I have written about sir Alfred Munnings before. If you are not familiar with this very talented artist I hope you will take the time to read my previous post here.
The National Sporting Library and Museum in Middleburg Virginia is hosting an exhibition The Open-Air Works of Alfred Munnings. Over 50 Painting are on display April 21 -August 1 2013, it is free to the public and the show is accompanied by a 136 page softcover catalog. If you are in driving distance of this show it is not to be missed. This is one of the largest displays of the artists work this side of the Atlantic.
I have not always painted in oils. I originally started painting in acrylics at fifteen. Later when I was hired for my first job in the entertainment industry as a background artist, I continued to paint with acrylics. It wasn’t until I decided to make the jump to gallery painting that I switched over to oils and before I did I researched the proper use for oil paint and read up on materials and techniques. I talked to a conservator and asked about proper technique to ensure long life for my paintings. We talked about what to paint on and about sizing and grounds and pigment layers.
Basically the paintings that have the best chance of survival are ones that follow certain rules to insure anatomical strength for the physical painting. Paintings on hard surfaces have less chance of cracking than paintings on stretched surfaces. if you don’t use linen or cotton the surface must be prepared with a ground to hold the paint. If the surface is wood it must be completely dried to prevent warping and flexing as it dries. Kiln dried wood is best for painting. Gesso and oil prime are what most people use as a ground today. If painting on linen or cotton the fabric must first be sized or sealed to prevent rotting or allowing moisture to invade the layers of pigment. Animal glue was the preferred size for years but that has now given way to polymer sizes made with PVA.
Traditional gesso was made with glue and mixed with chalk or gypsum. Modern gesso is acrylic paint, usually titanium white and calcium carbonate with preservatives like ammonia and formaldehyde added as a preservative,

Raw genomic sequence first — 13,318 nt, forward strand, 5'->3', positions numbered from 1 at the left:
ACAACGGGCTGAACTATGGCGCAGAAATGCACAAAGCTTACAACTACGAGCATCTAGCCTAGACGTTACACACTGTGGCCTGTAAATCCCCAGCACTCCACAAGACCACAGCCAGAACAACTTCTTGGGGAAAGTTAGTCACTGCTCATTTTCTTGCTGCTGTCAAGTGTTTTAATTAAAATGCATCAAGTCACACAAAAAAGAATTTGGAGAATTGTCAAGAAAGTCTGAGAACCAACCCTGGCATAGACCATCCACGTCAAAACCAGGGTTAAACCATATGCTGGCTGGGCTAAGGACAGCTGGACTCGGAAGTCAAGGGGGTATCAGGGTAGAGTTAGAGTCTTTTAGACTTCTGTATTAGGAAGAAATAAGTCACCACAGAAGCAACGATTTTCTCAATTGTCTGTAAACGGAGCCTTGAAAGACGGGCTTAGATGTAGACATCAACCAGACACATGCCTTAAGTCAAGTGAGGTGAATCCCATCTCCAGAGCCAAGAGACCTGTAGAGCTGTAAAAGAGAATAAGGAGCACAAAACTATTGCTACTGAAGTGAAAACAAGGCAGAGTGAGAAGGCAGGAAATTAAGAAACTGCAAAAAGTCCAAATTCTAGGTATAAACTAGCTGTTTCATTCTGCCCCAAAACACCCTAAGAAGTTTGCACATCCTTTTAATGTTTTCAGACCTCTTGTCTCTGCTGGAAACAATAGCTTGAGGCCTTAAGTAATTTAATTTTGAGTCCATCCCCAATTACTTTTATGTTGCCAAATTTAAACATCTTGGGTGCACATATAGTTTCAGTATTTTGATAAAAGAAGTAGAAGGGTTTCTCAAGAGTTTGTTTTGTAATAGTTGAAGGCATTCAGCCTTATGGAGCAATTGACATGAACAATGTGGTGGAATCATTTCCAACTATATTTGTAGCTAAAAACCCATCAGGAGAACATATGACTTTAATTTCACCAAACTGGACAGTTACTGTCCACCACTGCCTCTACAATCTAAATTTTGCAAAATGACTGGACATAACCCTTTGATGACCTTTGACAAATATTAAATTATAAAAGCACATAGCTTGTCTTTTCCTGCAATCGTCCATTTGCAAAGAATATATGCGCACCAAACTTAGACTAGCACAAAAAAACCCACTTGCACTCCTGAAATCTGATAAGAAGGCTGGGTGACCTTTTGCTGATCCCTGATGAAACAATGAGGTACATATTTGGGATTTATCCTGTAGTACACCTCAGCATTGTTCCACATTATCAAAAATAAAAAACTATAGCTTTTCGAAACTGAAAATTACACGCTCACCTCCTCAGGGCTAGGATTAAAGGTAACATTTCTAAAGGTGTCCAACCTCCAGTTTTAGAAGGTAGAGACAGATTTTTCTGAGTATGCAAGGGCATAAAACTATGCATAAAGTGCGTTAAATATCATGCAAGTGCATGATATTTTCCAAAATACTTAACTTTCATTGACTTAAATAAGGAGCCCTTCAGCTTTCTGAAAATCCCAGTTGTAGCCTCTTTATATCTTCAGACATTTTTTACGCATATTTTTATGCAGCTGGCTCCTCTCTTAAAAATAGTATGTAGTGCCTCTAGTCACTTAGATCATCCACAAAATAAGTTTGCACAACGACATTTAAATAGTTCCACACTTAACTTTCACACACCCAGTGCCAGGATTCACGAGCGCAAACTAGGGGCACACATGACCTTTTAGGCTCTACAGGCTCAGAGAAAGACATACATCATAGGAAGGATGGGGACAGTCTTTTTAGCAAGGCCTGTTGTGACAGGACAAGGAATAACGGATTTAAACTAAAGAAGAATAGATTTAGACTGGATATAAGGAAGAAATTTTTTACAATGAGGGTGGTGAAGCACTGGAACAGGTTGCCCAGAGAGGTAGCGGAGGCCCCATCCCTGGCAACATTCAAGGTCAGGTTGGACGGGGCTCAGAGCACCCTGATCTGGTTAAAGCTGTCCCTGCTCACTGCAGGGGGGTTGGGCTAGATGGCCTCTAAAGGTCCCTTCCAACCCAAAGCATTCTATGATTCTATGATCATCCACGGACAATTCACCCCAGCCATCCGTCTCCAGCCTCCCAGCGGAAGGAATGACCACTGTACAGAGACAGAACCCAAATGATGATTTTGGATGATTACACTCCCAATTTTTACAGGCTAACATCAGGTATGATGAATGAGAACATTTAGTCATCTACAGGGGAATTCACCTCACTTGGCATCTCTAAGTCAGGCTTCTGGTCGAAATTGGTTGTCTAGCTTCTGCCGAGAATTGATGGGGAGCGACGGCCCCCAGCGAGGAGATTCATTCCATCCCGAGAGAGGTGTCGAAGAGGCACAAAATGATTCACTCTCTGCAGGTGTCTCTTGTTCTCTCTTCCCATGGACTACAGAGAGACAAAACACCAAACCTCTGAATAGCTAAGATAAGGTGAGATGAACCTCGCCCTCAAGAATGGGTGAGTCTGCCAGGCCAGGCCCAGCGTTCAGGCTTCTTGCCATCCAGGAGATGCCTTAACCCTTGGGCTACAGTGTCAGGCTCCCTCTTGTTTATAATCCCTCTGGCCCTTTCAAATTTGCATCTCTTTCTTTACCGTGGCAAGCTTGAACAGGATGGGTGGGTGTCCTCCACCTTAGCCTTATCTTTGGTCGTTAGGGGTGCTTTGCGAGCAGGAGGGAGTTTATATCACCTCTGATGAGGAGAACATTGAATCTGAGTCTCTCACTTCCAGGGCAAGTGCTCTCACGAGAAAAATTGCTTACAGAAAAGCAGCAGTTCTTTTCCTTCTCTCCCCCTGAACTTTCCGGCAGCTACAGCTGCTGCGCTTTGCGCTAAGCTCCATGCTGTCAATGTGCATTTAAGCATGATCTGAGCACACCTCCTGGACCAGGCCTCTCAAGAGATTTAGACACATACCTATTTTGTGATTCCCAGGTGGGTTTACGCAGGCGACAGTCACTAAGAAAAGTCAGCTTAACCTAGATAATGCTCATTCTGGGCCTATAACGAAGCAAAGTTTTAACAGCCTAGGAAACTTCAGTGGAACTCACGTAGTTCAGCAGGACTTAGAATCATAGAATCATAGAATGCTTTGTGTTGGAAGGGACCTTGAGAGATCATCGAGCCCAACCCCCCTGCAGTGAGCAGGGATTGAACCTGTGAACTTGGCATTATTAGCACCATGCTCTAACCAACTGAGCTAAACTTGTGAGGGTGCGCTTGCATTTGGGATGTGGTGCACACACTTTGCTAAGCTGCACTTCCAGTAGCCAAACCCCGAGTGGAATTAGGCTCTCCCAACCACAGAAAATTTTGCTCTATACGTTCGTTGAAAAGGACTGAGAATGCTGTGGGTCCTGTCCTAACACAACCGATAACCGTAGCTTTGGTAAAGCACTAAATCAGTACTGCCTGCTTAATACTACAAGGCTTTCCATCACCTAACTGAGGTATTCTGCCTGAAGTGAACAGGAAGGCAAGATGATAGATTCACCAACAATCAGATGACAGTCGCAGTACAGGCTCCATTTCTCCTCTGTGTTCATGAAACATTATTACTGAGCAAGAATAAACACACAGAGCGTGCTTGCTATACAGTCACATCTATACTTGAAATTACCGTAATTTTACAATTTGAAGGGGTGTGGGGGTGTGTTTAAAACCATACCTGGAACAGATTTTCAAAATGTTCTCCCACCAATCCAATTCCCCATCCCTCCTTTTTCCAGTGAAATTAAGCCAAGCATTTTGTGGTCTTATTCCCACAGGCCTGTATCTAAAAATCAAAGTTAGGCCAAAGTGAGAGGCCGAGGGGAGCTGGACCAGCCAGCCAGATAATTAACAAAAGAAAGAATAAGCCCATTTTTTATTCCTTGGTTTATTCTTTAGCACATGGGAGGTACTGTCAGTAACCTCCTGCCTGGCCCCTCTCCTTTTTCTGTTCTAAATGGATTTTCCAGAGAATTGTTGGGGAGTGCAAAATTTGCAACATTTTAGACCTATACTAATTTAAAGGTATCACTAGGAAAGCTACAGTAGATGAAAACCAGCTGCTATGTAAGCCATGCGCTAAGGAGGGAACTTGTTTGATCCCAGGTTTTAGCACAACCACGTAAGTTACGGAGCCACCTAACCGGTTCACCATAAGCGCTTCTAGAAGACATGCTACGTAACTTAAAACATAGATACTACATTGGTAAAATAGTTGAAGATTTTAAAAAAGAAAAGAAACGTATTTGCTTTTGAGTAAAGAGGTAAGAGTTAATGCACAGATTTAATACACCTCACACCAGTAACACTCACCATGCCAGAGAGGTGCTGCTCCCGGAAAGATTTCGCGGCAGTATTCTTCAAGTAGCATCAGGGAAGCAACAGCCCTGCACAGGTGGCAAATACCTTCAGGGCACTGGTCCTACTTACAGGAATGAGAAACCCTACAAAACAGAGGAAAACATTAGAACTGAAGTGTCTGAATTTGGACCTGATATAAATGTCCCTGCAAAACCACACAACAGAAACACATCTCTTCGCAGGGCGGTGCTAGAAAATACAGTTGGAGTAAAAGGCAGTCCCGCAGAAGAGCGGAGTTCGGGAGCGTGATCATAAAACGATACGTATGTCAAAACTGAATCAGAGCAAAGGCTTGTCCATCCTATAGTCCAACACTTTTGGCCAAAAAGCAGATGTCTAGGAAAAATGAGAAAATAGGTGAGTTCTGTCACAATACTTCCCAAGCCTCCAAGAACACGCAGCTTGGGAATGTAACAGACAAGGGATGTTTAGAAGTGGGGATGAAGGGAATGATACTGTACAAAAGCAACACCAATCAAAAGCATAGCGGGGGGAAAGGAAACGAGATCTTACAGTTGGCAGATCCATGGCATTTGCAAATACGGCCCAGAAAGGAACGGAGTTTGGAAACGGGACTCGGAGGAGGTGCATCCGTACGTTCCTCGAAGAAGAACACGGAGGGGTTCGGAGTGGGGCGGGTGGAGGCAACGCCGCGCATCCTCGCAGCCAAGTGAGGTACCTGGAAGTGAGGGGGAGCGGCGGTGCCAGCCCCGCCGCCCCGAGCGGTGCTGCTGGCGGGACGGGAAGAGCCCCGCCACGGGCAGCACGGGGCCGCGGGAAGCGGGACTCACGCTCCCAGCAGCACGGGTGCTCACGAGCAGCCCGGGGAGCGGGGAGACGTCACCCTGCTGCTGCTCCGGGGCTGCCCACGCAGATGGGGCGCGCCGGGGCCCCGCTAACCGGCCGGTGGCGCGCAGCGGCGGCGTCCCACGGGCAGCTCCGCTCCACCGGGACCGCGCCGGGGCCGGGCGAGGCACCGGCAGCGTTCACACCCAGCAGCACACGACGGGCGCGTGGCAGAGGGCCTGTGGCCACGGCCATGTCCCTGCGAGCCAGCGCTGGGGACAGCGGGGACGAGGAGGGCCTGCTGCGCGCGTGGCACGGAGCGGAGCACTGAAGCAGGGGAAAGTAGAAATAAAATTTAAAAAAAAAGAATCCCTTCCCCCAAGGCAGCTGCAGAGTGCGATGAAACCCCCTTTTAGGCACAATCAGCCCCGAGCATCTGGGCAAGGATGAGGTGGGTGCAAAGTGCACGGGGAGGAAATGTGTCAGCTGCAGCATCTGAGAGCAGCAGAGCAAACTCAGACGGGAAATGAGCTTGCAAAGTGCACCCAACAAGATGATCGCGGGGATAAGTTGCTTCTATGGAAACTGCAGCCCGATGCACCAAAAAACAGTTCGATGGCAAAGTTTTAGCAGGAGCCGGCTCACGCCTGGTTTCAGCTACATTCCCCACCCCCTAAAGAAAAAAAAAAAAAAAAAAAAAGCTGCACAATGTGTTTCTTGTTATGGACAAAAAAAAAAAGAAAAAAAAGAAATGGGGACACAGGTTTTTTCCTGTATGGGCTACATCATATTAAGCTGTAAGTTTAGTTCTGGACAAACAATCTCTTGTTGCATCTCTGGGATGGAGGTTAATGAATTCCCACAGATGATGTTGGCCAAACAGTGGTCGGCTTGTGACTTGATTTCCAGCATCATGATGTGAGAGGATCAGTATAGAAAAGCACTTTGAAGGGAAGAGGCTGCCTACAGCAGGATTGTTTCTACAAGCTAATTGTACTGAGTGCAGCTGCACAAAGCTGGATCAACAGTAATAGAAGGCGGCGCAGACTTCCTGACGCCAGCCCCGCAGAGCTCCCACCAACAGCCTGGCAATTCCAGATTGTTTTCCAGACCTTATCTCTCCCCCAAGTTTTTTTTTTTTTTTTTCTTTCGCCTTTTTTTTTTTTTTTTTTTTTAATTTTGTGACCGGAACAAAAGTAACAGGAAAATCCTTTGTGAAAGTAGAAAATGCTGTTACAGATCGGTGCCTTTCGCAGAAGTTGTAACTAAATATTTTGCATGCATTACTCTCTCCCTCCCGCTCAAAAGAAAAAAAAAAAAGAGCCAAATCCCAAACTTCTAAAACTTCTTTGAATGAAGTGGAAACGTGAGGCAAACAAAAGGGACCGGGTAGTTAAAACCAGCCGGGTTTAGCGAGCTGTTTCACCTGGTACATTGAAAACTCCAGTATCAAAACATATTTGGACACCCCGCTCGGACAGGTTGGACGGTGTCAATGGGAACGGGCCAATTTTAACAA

Oil prime was originally lead carbonate pigment mixed with turpentine this has been replaced with titanium white for safety reasons. Lead white is more expensive and carcinogenic than other whites and has fallen out of use as a commercial ground and as a paint for application although it can still be purchased.
After the ground applying the pigments should follow the fat over lean rule where layers of applied paint contain more oil in the later stages. Thinning your paint with medium or solvents breaks down the paint and makes it more prone to flaking and cracking. I was told the impressionist paintings were the easiest to preserve because the paintings were layered very simply. They usually contain a size and ground for the canvas and then pigments were applied and then a varnish was added. I have followed this advice for my career using oils and I have not run into any problems of permanence.
This is a different approach than more academic paintings which could have layers upon layers of pigments and glazes with different types of mediums and extenders to retard or quicken drying times for the paint. This latter type of painting has a greater chance of problems for permanence s as the painting ages. Extra care must be taken to insure the stages are preserved correctly when drying so the pigment doesn’t delaminate or crack over time. This includes using liquin which has become a popular commercial medium and homemade mediums of various mixtures and consistencies.
A trip to the museum will show the veracity of this advice. Paintings on stretched surfaces and paintings that have many layers of pigment and glazes show a tendency to crack and come apart even in as few as fifty years. This is especially true of the modern art movement where some painters introduced fugitive substance into their work that destroyed the integrity of the pieces and created a nightmare for restorers. Other paintings like some orthodox Russian Icon paintings on oak panels or copper look as fresh as the day they were painted.